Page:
A bill supported by the Democrats and the Republicans would give Congress the power to review any change in foreign policy toward Russia proposed by President Trump. The sanctions also target Iran and North Korea.
The White House supports the sanctions bill that the US House of Representatives likely will vote on this week, Press Secretary Sarah Huckabee Sanders said, though the president's hands are largely tied on the matter.
"We support where the legislation is now and will continue working with the House and Senate to put those tough sanctions in place on Russia until the situation in Ukraine is fully resolved and it certainly isn't right now," Sanders said on the ABC program "This Week with George Stephanopoulos."
"The original piece of legislation was poorly written," she added.
However, Sanders' new boss, Communications Director Anthony Scaramucci, was non-committal on whether US President Donald Trump would sign the measure into law.
"My guess is that he's going to make that decision shortly," Scaramucci told CNN.
But even if Trump were to veto the sanctions bill, formally titled Countering Iran's Destabilizing Activities Act, the bill would likely come into effect through an override vote backed by a two-thirds majority in Congress, given the measure's broad bi-partisan support. A previous incarnation of the bill's Russia sanctions measure passed the Senate in June in a 97-2 vote.
"I think (it) will pass probably overwhelmingly again in the Senate and with a veto-proof majority," Senator John Thune, a member of the Republican leadership, said on "Fox News Sunday."
Senator Ben Cardin, the top Democrat on the Senate Foreign Relations Committee, said the bill had bipartisan support and lawmakers would be able to override a veto by Trump.
"It has broad support in the Senate and in the House. If he vetoes the bill, we will override the veto," Cardin said.
Steny Hoyer, democratic representative from Maryland and the party's number two in the House, said in a statement that he was pleased that a bipartisan agreement had been reached, allowing lawmakers "to exercise our oversight role over the Administration's implementation of sanctions."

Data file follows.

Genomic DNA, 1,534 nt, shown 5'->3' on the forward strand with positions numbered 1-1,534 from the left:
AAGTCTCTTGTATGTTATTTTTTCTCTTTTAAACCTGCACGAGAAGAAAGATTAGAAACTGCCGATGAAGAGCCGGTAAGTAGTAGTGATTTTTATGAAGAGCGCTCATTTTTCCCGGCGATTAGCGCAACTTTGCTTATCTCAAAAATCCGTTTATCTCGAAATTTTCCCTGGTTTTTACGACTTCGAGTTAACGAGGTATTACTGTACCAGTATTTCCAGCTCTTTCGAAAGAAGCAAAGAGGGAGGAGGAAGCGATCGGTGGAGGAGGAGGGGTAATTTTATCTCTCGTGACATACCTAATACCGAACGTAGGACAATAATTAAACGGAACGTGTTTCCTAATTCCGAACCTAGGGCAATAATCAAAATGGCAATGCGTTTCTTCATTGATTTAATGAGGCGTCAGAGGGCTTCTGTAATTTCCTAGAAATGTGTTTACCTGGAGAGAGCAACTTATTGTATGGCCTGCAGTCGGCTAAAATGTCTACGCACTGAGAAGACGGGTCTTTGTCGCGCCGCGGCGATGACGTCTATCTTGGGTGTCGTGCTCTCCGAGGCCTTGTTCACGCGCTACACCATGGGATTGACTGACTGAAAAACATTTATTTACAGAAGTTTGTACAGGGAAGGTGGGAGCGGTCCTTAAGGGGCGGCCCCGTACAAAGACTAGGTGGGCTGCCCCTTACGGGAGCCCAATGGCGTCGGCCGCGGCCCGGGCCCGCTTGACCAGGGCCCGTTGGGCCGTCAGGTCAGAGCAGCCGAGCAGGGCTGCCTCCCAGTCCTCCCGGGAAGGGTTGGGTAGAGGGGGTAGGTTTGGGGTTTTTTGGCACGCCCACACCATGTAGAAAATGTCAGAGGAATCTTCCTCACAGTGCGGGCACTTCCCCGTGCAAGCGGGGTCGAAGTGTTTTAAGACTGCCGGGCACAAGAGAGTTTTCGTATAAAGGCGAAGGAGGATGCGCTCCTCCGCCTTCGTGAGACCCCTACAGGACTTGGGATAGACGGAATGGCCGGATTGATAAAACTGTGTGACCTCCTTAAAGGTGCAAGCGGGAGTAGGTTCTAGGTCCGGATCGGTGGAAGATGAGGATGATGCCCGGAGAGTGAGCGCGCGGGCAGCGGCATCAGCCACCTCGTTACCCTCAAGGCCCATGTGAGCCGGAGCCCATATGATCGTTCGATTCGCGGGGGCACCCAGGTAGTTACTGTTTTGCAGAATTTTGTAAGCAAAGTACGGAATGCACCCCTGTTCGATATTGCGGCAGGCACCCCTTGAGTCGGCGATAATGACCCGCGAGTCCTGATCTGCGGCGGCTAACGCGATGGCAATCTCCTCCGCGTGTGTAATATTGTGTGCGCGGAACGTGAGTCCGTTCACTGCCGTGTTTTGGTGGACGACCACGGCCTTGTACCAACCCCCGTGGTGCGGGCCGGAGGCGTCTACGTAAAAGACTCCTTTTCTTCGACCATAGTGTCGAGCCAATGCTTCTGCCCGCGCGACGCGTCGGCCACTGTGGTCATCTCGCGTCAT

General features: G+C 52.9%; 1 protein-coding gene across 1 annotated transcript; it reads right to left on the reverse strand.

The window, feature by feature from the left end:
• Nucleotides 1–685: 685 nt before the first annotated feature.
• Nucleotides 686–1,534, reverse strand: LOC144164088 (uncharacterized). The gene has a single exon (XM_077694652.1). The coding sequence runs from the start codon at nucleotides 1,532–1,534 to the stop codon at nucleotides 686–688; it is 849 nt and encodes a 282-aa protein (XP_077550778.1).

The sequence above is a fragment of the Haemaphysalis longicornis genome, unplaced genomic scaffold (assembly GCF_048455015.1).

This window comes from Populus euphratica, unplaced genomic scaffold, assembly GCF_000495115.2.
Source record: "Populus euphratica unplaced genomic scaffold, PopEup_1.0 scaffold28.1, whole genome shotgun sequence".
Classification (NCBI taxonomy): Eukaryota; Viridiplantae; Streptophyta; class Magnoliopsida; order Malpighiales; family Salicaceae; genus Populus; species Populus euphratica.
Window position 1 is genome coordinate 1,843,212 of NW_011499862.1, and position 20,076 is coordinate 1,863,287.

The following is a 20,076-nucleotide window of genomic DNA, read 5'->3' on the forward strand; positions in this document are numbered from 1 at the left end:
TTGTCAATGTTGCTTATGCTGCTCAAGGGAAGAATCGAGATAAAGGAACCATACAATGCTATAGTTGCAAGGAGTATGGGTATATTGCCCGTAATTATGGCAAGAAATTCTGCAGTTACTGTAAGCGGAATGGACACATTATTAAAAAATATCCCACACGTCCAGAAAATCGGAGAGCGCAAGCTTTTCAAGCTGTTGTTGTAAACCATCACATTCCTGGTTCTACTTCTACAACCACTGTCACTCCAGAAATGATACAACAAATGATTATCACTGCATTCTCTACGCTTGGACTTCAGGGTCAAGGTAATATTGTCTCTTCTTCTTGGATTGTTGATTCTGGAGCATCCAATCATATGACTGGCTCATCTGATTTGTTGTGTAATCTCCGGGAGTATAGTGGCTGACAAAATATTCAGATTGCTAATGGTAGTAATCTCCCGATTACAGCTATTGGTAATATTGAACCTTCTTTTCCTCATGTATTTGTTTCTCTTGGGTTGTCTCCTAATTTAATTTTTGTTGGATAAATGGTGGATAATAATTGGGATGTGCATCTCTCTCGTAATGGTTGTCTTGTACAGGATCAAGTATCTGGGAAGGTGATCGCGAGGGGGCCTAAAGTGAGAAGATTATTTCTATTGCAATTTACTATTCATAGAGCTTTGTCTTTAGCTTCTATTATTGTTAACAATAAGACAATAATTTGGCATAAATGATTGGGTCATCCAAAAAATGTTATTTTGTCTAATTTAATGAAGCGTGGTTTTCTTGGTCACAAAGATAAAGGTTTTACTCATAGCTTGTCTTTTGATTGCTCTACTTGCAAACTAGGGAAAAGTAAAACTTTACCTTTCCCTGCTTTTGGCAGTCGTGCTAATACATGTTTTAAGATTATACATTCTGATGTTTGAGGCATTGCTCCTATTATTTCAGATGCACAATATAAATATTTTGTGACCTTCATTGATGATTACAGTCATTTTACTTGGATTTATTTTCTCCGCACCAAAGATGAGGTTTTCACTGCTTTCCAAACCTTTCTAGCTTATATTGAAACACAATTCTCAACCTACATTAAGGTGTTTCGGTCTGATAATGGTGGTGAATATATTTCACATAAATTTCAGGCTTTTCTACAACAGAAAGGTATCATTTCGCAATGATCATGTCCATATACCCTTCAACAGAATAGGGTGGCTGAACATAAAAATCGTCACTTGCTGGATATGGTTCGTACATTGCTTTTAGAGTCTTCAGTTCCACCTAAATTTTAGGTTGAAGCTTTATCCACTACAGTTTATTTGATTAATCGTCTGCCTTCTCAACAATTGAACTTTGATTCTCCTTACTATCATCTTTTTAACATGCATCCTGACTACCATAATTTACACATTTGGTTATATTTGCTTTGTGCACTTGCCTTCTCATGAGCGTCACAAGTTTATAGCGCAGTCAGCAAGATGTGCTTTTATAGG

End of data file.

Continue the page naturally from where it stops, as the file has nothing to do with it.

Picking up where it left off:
Lawmakers said they were planning a vote for as soon as Tuesday after agreeing on the package on Saturday.
A previous version of the bill that encompassed only Iran and Russia had been approved overwhelmingly by the Senate last month.
Republican House Majority Leader Kevin McCarthy, who pushed to have North Korea sanctions included in the bill, tweeted that, "Those who threaten America and our interests should take notice - your actions have consequences."
Mandate to review Trump proposals
In uniting across the aisle on the legislation, lawmakers from both parties may end up clashing with the White House. It has in the past objected to the bill's central component, which mandates a congressional review if President Donald Trump attempts to "significantly alter" the country's foreign policy toward Russia, which includes the lifting of sanctions or the return of contested property.
If Trump were to propose such policy changes, Congress would have 30 days to review his proposals and either yay or nay the president's desired changes. Democrats had originally alleged that Republicans had cut them out of the review process - a technical measure that appears to have been resolved.
The mandate is styled after a 2015 bill lobbied for by Republicans that gave Congress a vote on whether then-President Barack Obama could ease sanctions on Iran.
Putin and Trump met face-to-face for the first time at the G20 summit in Hamburg. Trump called the meeting "honor."
Trump and his administration are currently facing intense scrutiny for their relationship to Russia as investigations are probing whether the Trump campaign team had any ties to Russia in the run-up to the November 2016 presidential election.
Given the unity backing the bill, if Trump were able to veto the bill once it lands on his Oval Office desk, he would run the risk of both inflaming public criticism and having his rejection overridden by a two-thirds vote in Congress.
With respect to Iran, sanctions would hit people involved in the country's ballistic missile program and enforce an arms embargo.
The bill's North Korea sanctions pushed for by McCarthy originally passed a House vote 419-1 in a stand-alone form in May but were never put to a vote by the Senate. The current proposal imposes prohibitions on North Korean ships, and on products made by forced labor in North Korea from entering the US.
The announcement of Congress' intention to beef-up US sanctions on Russia was greeted with concern from European Union officials, who urged Washington to coordinate with its partners in the G7, who have imposed sanctions on Russia over its annexation of Ukraine's Crimea and support for separatist rebels in the east of the country.
The European Commission warned in a statement of "wide and indiscriminate" "unintended consequences" that the sanctions could have.
"We understand that the Russia/Iran sanctions bill is driven primarily by domestic considerations," the statement read, going on to underline the need to coordinate internationally on new sanctions.
"We are concerned the measures discussed in the US Congress could have unintended consequences, not only when it comes to Transatlantic/G7 unity, but also on EU economic and energy security interests. This impact could be potentially wide and indiscriminate, including when it comes to energy sources diversification efforts."
Officials in Brussels are particularly worried that US sanctions could interfere with EU attempts to negotiate with Russia on a Baltic gas pipeline project.
aw, cmb/rt (Reuters, AP)